How to Prepare Your Artwork File for Digital Printing in 4 Steps

3 min read
September 13, 2018
How to Prepare Your Artwork File for Digital Printing in 4 Steps

Every great custom package begins with a creative design. Providing a design that can be properly translated from the print file onto the final finished piece is critical to achieving a finished product that reflects the design as it was envisioned. As such, proper file preparation is essential for your digital print job to run smoothly and print as expected.

In this article, we will outline the general steps to follow to help ensure your final artwork file is print-ready for the digital production process. Please note: These steps reflect The BoxMaker’s process and may not be the same for your print provider of choice.

After building your artwork using Adobe Illustrator, InDesign, or Photoshop, now it’s time to prepare your file for submission:


Step #1: Check Your Work

Once the creative elements of your design are finalized and approved by your team, it’s time to ensure that each element is print-ready. Check your file for the following:


Image Resolution

All images must be a minimum of 300 dpi for best results. If you’ve pulled down a copy of your logo or artwork from the web, it may only be set to 72 dpi (web resolution). This resolution is not high enough quality for digital print.

High Resolution vs Low Resolution


Outline All Fonts

Be sure to convert all fonts to outlines to ensure that your specific typeface can be replicated in production.


CMYK Color

Since digital printing uses the CMYK color spectrum, your file must be in CMYK color mode. All spot colors will be converted to CMYK, and including Pantone® swatches could have unintended results.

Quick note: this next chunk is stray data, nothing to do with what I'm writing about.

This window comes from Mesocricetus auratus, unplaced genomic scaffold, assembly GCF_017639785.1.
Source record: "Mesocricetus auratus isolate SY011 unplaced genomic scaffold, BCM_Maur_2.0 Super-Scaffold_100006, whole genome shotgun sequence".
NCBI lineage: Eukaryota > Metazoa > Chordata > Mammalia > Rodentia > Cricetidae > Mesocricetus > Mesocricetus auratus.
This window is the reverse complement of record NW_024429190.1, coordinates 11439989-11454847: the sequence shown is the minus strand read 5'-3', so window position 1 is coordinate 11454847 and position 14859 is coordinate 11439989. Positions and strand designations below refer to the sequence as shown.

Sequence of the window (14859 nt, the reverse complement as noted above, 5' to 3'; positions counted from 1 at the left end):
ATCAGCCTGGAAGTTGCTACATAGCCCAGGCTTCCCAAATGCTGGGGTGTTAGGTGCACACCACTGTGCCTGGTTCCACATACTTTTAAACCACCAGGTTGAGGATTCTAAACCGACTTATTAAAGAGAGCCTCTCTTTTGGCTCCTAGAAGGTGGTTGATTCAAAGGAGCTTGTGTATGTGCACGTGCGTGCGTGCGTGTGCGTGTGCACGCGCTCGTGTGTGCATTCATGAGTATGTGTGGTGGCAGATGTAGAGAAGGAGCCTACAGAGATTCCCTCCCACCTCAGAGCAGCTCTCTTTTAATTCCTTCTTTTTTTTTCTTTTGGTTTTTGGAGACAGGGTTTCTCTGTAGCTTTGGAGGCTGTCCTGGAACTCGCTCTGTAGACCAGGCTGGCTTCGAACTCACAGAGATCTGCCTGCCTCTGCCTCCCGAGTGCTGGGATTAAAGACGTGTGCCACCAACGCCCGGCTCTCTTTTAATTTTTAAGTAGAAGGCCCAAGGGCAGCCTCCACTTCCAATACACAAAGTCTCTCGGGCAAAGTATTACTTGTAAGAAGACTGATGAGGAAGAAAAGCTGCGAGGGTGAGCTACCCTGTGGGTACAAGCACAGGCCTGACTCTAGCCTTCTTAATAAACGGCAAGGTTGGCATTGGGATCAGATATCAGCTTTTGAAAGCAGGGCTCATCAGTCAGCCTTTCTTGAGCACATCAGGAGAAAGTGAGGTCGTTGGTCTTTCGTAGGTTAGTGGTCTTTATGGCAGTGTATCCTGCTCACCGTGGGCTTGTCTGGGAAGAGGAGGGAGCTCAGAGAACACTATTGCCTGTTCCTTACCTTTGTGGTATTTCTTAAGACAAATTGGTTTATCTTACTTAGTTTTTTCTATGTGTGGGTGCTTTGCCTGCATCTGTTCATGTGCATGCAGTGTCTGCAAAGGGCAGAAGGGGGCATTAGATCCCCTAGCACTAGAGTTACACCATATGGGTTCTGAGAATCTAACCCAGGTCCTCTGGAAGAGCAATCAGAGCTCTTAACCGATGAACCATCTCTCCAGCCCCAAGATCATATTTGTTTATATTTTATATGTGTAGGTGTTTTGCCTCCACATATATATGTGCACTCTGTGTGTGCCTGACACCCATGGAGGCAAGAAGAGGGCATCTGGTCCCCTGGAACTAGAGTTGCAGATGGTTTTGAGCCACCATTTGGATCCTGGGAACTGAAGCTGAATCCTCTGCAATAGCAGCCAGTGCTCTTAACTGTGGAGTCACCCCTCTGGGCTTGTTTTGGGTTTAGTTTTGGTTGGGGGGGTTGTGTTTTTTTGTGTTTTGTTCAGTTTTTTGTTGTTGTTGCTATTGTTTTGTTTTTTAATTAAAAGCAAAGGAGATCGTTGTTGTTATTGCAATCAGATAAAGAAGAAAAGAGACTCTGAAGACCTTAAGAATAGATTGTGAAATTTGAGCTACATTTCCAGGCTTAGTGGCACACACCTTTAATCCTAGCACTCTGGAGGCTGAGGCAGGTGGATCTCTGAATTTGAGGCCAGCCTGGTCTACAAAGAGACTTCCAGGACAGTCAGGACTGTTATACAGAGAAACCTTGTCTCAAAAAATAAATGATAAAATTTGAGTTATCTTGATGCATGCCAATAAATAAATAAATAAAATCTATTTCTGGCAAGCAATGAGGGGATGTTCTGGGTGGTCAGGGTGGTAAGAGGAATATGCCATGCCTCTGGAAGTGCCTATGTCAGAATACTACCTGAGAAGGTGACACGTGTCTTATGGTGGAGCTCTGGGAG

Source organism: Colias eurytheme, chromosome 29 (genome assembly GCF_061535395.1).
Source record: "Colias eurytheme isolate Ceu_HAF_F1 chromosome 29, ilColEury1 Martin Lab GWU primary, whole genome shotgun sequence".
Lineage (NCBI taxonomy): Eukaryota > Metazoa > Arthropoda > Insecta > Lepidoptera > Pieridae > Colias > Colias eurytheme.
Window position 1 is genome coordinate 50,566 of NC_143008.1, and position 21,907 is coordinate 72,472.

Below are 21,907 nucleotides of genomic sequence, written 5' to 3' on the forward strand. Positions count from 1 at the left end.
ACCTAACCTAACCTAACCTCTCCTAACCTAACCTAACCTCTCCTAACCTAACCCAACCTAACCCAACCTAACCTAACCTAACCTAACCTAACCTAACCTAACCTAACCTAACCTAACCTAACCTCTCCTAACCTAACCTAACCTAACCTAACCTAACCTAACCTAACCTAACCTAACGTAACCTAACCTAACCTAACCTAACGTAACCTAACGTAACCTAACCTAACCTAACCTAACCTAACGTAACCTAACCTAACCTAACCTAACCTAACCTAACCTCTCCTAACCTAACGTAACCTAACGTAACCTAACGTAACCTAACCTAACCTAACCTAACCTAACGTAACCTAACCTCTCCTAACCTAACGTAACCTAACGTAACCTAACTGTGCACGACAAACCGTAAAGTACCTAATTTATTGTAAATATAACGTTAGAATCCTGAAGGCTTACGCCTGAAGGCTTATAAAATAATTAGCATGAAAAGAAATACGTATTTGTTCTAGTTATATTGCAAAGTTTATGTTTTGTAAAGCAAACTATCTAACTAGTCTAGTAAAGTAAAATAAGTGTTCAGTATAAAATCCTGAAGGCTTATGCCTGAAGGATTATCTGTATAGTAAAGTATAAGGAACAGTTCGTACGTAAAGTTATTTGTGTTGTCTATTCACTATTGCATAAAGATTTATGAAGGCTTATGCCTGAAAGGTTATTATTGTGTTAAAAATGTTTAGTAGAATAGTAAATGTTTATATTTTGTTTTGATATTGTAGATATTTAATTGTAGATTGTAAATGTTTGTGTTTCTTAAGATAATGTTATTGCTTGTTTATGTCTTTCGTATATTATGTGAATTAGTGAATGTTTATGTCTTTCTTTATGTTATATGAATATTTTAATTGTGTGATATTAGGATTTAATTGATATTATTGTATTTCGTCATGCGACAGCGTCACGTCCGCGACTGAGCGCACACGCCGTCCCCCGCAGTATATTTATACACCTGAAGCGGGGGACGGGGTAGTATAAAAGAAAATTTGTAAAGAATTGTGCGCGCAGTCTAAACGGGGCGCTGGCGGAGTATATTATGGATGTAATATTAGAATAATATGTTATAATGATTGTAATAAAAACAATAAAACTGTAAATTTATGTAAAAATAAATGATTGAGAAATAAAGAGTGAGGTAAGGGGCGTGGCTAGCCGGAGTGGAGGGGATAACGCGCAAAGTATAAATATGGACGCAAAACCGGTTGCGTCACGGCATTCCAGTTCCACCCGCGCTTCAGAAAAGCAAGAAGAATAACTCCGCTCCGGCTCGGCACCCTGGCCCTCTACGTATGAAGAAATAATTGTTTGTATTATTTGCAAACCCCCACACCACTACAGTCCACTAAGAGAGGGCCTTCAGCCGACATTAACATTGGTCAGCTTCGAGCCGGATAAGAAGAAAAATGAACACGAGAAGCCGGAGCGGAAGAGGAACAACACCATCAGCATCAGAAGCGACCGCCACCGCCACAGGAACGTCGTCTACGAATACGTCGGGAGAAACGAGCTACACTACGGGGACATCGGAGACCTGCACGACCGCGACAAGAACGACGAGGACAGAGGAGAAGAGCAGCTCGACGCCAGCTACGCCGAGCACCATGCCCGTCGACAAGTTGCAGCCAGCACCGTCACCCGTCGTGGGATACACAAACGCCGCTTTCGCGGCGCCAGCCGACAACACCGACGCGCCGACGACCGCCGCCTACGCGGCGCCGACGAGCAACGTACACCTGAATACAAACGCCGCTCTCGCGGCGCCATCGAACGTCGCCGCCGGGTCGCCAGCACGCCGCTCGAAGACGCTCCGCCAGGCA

Understand the Dieline

Your artwork file will include a dieline, which is the flattened outline of your packaging product (such as a box, label, or display). Make sure your artwork is within the edge of the dieline to ensure it is within the printable range. Also note that any important images and copy should be placed at least 1/8” from cut and crease lines.


Bleed Lines

If you are trying to achieve edge-to-edge printing, extend your artwork beyond the dieline by ¼” to the bleed line of your file (which may or may not be visible). Anything placed beyond this bleed will be automatically removed during artwork processing.

Bleed Line on Artwork Example


Step #2: Choose the Right File Type

We highly recommend clients submit native files or open files for the best results. This allows our graphics department to easily review and work within your file. Be sure to submit a layered native file — do not merge your layers. The dieline should also be on its own layer.

If you choose to save your file as a PDF, it must be saved in high resolution.

If you’re using Adobe InDesign, Illustrator, or Photoshop, it’s critical to supply all the elements used within the file, such as images and graphics. You can manually include all the source images in a separate folder or use the Package command for InDesign.


Step #3: Zip It Up

The next step is to compress (ZIP) your artwork folder so it can be easily uploaded. Rename the folder to include the name of your organization, followed by the project name. This is helpful for the graphics department to be able to identify the specific project. For example: The BoxMaker – Promotional Mailer Box.


Step #4: Upload Your Artwork File

The final step is to upload your artwork file. Go to:, fill out your information, and upload your compressed file. 

FTP File Upload


Consult with The BoxMaker

After successfully submitting your artwork file, it will be carefully reviewed by our graphics department before entering production. You will be notified immediately if any issues arise.

If you have any questions or issues with submitting your artwork, consult with our Packaging Advisors. Our experts will work closely with our professional graphics team to ensure your artwork file is optimized for digital print and that your desired packaging outcome will be achieved.


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